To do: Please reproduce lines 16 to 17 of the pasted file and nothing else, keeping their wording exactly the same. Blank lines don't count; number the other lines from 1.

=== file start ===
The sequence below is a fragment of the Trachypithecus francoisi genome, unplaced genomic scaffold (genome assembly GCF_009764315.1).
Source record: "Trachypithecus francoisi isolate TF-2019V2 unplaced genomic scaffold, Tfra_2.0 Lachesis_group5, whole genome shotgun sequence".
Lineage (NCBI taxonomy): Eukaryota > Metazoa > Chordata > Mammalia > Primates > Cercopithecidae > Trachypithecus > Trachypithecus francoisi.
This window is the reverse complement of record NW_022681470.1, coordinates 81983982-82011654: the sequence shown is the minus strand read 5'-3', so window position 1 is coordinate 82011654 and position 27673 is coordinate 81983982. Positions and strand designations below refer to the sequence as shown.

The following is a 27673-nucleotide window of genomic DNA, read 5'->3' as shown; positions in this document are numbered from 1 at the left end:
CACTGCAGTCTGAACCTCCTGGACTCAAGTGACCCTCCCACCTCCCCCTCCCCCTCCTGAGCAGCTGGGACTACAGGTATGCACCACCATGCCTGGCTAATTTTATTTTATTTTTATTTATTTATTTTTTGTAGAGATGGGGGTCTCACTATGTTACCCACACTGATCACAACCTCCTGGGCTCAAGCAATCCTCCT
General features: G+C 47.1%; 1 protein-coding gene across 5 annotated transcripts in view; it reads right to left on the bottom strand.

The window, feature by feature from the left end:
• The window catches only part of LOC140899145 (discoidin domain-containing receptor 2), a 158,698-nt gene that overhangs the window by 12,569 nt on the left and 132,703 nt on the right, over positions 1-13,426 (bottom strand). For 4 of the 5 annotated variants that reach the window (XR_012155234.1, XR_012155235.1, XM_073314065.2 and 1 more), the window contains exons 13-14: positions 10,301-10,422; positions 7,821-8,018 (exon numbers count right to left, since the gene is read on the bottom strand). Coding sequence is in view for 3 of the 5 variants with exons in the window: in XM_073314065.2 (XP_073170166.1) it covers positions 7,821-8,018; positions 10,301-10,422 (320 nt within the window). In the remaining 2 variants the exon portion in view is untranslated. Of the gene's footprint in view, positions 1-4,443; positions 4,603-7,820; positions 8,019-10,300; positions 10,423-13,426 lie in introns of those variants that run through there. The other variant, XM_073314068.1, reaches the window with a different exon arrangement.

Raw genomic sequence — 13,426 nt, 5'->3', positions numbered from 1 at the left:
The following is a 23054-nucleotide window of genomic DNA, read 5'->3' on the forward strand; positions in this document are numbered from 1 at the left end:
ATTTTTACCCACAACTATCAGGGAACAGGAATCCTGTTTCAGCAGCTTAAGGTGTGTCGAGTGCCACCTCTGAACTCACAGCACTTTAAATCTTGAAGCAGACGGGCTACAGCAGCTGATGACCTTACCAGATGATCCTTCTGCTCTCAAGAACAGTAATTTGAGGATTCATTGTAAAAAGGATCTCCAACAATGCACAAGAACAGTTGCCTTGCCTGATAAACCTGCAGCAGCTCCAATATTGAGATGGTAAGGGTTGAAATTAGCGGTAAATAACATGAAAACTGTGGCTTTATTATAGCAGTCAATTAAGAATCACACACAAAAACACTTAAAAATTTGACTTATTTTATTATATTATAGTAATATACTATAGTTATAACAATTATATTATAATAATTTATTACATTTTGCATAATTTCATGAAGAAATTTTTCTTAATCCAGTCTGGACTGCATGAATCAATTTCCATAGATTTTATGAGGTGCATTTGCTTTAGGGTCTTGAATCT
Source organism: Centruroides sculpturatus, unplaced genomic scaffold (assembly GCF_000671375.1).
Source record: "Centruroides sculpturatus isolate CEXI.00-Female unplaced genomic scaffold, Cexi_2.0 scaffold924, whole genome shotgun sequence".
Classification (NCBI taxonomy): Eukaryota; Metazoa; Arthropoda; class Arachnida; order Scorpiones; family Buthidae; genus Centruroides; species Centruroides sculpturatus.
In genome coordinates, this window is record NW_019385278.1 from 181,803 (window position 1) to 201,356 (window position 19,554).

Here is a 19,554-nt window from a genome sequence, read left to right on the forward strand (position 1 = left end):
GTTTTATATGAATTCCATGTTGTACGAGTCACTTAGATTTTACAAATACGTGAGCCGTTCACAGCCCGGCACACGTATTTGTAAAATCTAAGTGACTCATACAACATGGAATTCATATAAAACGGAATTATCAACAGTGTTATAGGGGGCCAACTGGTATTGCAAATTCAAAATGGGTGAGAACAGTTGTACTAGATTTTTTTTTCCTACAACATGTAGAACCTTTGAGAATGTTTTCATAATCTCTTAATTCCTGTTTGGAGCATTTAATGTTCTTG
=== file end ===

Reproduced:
In genome coordinates, this window is record NW_019385278.1 from 181,803 (window position 1) to 201,356 (window position 19,554).

Here is a 19,554-nt window from a genome sequence, read left to right on the forward strand (position 1 = left end):